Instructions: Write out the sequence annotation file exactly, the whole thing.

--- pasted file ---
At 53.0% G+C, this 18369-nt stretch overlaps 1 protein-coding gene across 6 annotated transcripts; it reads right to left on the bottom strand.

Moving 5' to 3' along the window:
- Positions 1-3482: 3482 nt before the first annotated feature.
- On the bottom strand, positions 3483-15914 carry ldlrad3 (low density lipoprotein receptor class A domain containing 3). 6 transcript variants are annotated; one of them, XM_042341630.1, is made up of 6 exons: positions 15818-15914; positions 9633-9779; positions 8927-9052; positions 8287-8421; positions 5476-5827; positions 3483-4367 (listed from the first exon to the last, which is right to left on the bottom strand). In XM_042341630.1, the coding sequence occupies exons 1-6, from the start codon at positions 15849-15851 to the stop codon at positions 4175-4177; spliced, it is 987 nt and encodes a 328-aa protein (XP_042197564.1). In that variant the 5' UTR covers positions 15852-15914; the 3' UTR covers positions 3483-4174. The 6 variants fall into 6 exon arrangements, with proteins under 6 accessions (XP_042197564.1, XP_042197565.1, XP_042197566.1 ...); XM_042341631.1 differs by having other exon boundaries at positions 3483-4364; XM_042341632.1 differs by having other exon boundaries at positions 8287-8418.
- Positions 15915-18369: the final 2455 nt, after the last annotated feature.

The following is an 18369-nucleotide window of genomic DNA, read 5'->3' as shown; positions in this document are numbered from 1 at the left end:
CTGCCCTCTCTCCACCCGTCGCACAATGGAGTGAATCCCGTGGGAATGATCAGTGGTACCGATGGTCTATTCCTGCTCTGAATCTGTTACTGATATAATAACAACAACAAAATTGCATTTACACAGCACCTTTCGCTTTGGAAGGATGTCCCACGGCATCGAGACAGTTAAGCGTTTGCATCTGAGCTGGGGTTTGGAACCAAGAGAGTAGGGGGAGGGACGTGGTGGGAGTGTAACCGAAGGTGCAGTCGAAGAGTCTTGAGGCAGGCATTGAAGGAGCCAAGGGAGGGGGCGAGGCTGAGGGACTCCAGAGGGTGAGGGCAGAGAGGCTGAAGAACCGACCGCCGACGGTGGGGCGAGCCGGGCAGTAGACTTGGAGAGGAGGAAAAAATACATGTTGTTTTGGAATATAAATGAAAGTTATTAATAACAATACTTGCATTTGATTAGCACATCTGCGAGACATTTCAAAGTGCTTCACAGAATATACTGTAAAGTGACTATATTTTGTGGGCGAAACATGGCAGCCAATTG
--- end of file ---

At 53.0% G+C, this 18369-nt stretch overlaps 1 protein-coding gene across 6 annotated transcripts; it reads right to left on the bottom strand.

Moving 5' to 3' along the window:
- Positions 1-3482: 3482 nt before the first annotated feature.
- On the bottom strand, positions 3483-15914 carry ldlrad3 (low density lipoprotein receptor class A domain containing 3). 6 transcript variants are annotated; one of them, XM_042341630.1, is made up of 6 exons: positions 15818-15914; positions 9633-9779; positions 8927-9052; positions 8287-8421; positions 5476-5827; positions 3483-4367 (listed from the first exon to the last, which is right to left on the bottom strand). In XM_042341630.1, the coding sequence occupies exons 1-6, from the start codon at positions 15849-15851 to the stop codon at positions 4175-4177; spliced, it is 987 nt and encodes a 328-aa protein (XP_042197564.1). In that variant the 5' UTR covers positions 15852-15914; the 3' UTR covers positions 3483-4174. The 6 variants fall into 6 exon arrangements, with proteins under 6 accessions (XP_042197564.1, XP_042197565.1, XP_042197566.1 ...); XM_042341631.1 differs by having other exon boundaries at positions 3483-4364; XM_042341632.1 differs by having other exon boundaries at positions 8287-8418.
- Positions 15915-18369: the final 2455 nt, after the last annotated feature.

The following is an 18369-nucleotide window of genomic DNA, read 5'->3' as shown; positions in this document are numbered from 1 at the left end:
CTGCCCTCTCTCCACCCGTCGCACAATGGAGTGAATCCCGTGGGAATGATCAGTGGTACCGATGGTCTATTCCTGCTCTGAATCTGTTACTGATATAATAACAACAACAAAATTGCATTTACACAGCACCTTTCGCTTTGGAAGGATGTCCCACGGCATCGAGACAGTTAAGCGTTTGCATCTGAGCTGGGGTTTGGAACCAAGAGAGTAGGGGGAGGGACGTGGTGGGAGTGTAACCGAAGGTGCAGTCGAAGAGTCTTGAGGCAGGCATTGAAGGAGCCAAGGGAGGGGGCGAGGCTGAGGGACTCCAGAGGGTGAGGGCAGAGAGGCTGAAGAACCGACCGCCGACGGTGGGGCGAGCCGGGCAGTAGACTTGGAGAGGAGGAAAAAATACATGTTGTTTTGGAATATAAATGAAAGTTATTAATAACAATACTTGCATTTGATTAGCACATCTGCGAGACATTTCAAAGTGCTTCACAGAATATACTGTAAAGTGACTATATTTTGTGGGCGAAACATGGCAGCCAATTG